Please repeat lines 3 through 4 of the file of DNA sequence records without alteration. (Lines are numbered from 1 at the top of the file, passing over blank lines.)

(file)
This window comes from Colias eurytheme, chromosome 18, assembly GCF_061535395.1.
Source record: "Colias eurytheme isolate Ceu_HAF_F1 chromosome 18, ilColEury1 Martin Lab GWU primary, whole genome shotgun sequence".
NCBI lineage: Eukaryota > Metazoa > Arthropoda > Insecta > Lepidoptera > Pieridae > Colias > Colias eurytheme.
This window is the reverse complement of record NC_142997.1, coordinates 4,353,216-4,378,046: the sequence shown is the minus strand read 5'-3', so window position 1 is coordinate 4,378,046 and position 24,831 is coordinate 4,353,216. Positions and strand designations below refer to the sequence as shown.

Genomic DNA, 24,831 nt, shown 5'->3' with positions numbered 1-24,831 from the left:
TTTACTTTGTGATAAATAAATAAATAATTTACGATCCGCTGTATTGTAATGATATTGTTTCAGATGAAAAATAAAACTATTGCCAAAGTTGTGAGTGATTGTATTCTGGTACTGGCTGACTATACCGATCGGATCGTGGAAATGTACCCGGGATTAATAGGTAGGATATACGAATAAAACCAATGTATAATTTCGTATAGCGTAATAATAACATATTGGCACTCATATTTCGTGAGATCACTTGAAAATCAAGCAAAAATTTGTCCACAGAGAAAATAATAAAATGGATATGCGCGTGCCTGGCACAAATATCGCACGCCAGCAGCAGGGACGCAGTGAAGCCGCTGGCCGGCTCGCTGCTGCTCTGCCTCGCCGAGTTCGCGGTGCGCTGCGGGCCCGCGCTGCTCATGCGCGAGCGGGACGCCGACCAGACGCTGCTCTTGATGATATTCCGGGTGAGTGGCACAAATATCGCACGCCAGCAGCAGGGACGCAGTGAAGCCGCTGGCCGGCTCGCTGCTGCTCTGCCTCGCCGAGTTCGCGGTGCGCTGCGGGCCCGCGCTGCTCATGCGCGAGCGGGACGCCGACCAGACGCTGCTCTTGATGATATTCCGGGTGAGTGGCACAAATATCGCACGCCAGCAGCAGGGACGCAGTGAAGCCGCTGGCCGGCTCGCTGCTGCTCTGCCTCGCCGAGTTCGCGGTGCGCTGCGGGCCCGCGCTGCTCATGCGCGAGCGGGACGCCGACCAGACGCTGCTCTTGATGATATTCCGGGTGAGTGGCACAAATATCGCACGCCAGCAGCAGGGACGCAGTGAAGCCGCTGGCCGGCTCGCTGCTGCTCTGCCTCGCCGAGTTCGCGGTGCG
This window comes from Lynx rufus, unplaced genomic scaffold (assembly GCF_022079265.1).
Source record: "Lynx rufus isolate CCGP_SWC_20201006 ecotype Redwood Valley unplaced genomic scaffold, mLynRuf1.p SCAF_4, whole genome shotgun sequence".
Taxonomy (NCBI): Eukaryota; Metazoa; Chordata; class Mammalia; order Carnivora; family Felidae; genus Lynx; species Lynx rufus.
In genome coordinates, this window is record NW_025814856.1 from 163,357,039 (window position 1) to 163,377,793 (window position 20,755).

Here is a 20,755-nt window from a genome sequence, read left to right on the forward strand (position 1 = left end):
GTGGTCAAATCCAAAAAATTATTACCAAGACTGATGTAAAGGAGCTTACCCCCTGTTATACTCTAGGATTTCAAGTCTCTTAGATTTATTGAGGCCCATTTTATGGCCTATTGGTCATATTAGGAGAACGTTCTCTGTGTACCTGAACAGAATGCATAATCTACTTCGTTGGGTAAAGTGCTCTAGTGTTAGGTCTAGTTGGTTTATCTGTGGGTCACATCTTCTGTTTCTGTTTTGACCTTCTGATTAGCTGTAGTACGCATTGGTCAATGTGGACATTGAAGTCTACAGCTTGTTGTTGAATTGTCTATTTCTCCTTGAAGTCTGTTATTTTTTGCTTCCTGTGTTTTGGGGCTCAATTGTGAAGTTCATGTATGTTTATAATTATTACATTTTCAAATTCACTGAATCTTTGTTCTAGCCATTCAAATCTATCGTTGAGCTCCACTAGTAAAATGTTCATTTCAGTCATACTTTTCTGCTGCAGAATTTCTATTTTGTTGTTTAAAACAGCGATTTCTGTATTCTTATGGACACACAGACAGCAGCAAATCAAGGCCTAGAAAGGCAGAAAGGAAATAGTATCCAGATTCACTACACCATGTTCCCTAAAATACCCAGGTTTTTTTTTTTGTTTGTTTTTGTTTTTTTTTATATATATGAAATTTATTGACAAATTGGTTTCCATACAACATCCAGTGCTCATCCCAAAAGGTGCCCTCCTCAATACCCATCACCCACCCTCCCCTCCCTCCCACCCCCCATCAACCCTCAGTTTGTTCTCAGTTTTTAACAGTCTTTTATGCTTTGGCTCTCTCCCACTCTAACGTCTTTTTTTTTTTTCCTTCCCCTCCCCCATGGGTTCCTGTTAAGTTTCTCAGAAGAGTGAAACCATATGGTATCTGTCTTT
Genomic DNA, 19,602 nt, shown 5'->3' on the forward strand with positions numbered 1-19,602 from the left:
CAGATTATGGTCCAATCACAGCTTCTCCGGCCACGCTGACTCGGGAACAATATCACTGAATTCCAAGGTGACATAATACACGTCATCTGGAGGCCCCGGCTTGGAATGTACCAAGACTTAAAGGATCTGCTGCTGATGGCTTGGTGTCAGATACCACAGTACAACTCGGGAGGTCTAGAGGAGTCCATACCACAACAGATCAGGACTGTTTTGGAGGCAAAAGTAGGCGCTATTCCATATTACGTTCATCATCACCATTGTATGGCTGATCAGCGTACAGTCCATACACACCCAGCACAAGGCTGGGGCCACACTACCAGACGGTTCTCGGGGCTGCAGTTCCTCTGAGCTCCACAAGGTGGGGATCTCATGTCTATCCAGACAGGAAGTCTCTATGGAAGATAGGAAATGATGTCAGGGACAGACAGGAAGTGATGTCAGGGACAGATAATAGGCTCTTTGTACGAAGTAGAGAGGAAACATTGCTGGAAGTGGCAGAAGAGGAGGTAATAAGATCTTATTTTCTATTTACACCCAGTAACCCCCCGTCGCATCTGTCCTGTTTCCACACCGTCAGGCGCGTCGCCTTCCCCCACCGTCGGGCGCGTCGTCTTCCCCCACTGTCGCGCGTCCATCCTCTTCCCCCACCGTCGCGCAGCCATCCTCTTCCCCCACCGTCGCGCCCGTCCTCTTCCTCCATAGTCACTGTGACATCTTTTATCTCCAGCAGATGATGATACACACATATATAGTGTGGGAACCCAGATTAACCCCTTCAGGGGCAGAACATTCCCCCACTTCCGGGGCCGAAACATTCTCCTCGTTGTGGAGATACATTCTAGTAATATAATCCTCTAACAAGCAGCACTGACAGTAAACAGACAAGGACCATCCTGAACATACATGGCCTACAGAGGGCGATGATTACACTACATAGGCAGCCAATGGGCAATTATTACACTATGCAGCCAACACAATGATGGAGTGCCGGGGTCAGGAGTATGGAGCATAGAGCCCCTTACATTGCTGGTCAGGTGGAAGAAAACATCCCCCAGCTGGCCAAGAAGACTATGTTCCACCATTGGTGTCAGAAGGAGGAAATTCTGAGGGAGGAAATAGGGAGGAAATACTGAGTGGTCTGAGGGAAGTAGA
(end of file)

NCBI lineage: Eukaryota > Metazoa > Arthropoda > Insecta > Lepidoptera > Pieridae > Colias > Colias eurytheme.
This window is the reverse complement of record NC_142997.1, coordinates 4,353,216-4,378,046: the sequence shown is the minus strand read 5'-3', so window position 1 is coordinate 4,378,046 and position 24,831 is coordinate 4,353,216. Positions and strand designations below refer to the sequence as shown.